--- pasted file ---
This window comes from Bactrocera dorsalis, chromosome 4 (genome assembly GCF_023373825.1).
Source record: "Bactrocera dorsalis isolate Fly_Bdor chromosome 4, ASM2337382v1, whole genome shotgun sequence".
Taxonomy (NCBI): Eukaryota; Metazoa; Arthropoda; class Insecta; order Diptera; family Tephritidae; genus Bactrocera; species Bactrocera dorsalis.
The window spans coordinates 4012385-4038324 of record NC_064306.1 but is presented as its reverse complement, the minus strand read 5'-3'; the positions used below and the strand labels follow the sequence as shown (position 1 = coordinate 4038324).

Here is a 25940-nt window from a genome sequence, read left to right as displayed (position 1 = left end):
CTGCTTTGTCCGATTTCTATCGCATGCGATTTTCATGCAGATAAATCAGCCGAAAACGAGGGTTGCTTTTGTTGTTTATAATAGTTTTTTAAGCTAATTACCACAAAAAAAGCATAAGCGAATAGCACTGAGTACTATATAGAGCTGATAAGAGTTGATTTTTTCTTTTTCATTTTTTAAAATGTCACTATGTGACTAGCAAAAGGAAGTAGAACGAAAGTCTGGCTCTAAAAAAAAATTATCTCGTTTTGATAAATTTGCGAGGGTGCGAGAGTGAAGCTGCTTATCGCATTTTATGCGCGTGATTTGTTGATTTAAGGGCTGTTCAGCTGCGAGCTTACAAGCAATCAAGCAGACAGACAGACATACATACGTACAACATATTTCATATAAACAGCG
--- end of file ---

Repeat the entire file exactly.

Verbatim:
This window comes from Bactrocera dorsalis, chromosome 4 (genome assembly GCF_023373825.1).
Source record: "Bactrocera dorsalis isolate Fly_Bdor chromosome 4, ASM2337382v1, whole genome shotgun sequence".
Taxonomy (NCBI): Eukaryota; Metazoa; Arthropoda; class Insecta; order Diptera; family Tephritidae; genus Bactrocera; species Bactrocera dorsalis.
The window spans coordinates 4012385-4038324 of record NC_064306.1 but is presented as its reverse complement, the minus strand read 5'-3'; the positions used below and the strand labels follow the sequence as shown (position 1 = coordinate 4038324).

Here is a 25940-nt window from a genome sequence, read left to right as displayed (position 1 = left end):
CTGCTTTGTCCGATTTCTATCGCATGCGATTTTCATGCAGATAAATCAGCCGAAAACGAGGGTTGCTTTTGTTGTTTATAATAGTTTTTTAAGCTAATTACCACAAAAAAAGCATAAGCGAATAGCACTGAGTACTATATAGAGCTGATAAGAGTTGATTTTTTCTTTTTCATTTTTTAAAATGTCACTATGTGACTAGCAAAAGGAAGTAGAACGAAAGTCTGGCTCTAAAAAAAAATTATCTCGTTTTGATAAATTTGCGAGGGTGCGAGAGTGAAGCTGCTTATCGCATTTTATGCGCGTGATTTGTTGATTTAAGGGCTGTTCAGCTGCGAGCTTACAAGCAATCAAGCAGACAGACAGACATACATACGTACAACATATTTCATATAAACAGCG